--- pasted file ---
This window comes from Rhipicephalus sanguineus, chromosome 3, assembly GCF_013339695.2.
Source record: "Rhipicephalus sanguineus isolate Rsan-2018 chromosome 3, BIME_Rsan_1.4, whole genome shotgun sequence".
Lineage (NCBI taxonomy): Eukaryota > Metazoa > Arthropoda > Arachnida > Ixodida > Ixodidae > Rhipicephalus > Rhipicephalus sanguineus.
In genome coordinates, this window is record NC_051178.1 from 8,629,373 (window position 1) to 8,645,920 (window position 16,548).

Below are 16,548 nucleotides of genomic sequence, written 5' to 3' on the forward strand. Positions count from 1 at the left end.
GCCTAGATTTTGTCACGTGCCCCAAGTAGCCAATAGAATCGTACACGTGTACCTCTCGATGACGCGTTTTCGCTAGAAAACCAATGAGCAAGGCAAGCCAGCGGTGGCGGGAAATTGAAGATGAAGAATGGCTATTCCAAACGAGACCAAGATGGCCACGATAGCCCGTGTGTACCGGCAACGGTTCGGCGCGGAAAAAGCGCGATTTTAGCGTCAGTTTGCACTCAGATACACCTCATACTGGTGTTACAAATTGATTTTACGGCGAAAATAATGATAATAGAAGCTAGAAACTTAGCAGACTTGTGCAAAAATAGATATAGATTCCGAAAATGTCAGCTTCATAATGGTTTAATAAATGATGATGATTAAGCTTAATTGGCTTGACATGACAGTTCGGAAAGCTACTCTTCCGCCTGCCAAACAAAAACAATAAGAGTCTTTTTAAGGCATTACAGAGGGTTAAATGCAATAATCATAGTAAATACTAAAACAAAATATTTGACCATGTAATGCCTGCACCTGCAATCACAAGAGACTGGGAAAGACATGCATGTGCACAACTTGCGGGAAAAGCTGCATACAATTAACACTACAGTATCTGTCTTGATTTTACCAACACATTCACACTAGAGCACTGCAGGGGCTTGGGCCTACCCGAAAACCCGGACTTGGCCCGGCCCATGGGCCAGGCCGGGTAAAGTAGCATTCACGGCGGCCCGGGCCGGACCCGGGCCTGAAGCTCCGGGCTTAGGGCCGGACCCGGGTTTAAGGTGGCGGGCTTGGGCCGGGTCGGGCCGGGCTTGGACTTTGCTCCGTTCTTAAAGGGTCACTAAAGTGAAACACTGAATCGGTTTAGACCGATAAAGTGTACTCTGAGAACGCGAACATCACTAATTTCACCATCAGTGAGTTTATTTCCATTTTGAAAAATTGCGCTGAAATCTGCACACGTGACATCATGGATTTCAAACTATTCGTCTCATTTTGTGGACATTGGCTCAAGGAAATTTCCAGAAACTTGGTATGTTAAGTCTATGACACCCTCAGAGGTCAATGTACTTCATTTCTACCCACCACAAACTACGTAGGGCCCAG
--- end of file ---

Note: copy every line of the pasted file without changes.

This window comes from Rhipicephalus sanguineus, chromosome 3, assembly GCF_013339695.2.
Source record: "Rhipicephalus sanguineus isolate Rsan-2018 chromosome 3, BIME_Rsan_1.4, whole genome shotgun sequence".
Lineage (NCBI taxonomy): Eukaryota > Metazoa > Arthropoda > Arachnida > Ixodida > Ixodidae > Rhipicephalus > Rhipicephalus sanguineus.
In genome coordinates, this window is record NC_051178.1 from 8,629,373 (window position 1) to 8,645,920 (window position 16,548).

Below are 16,548 nucleotides of genomic sequence, written 5' to 3' on the forward strand. Positions count from 1 at the left end.
GCCTAGATTTTGTCACGTGCCCCAAGTAGCCAATAGAATCGTACACGTGTACCTCTCGATGACGCGTTTTCGCTAGAAAACCAATGAGCAAGGCAAGCCAGCGGTGGCGGGAAATTGAAGATGAAGAATGGCTATTCCAAACGAGACCAAGATGGCCACGATAGCCCGTGTGTACCGGCAACGGTTCGGCGCGGAAAAAGCGCGATTTTAGCGTCAGTTTGCACTCAGATACACCTCATACTGGTGTTACAAATTGATTTTACGGCGAAAATAATGATAATAGAAGCTAGAAACTTAGCAGACTTGTGCAAAAATAGATATAGATTCCGAAAATGTCAGCTTCATAATGGTTTAATAAATGATGATGATTAAGCTTAATTGGCTTGACATGACAGTTCGGAAAGCTACTCTTCCGCCTGCCAAACAAAAACAATAAGAGTCTTTTTAAGGCATTACAGAGGGTTAAATGCAATAATCATAGTAAATACTAAAACAAAATATTTGACCATGTAATGCCTGCACCTGCAATCACAAGAGACTGGGAAAGACATGCATGTGCACAACTTGCGGGAAAAGCTGCATACAATTAACACTACAGTATCTGTCTTGATTTTACCAACACATTCACACTAGAGCACTGCAGGGGCTTGGGCCTACCCGAAAACCCGGACTTGGCCCGGCCCATGGGCCAGGCCGGGTAAAGTAGCATTCACGGCGGCCCGGGCCGGACCCGGGCCTGAAGCTCCGGGCTTAGGGCCGGACCCGGGTTTAAGGTGGCGGGCTTGGGCCGGGTCGGGCCGGGCTTGGACTTTGCTCCGTTCTTAAAGGGTCACTAAAGTGAAACACTGAATCGGTTTAGACCGATAAAGTGTACTCTGAGAACGCGAACATCACTAATTTCACCATCAGTGAGTTTATTTCCATTTTGAAAAATTGCGCTGAAATCTGCACACGTGACATCATGGATTTCAAACTATTCGTCTCATTTTGTGGACATTGGCTCAAGGAAATTTCCAGAAACTTGGTATGTTAAGTCTATGACACCCTCAGAGGTCAATGTACTTCATTTCTACCCACCACAAACTACGTAGGGCCCAG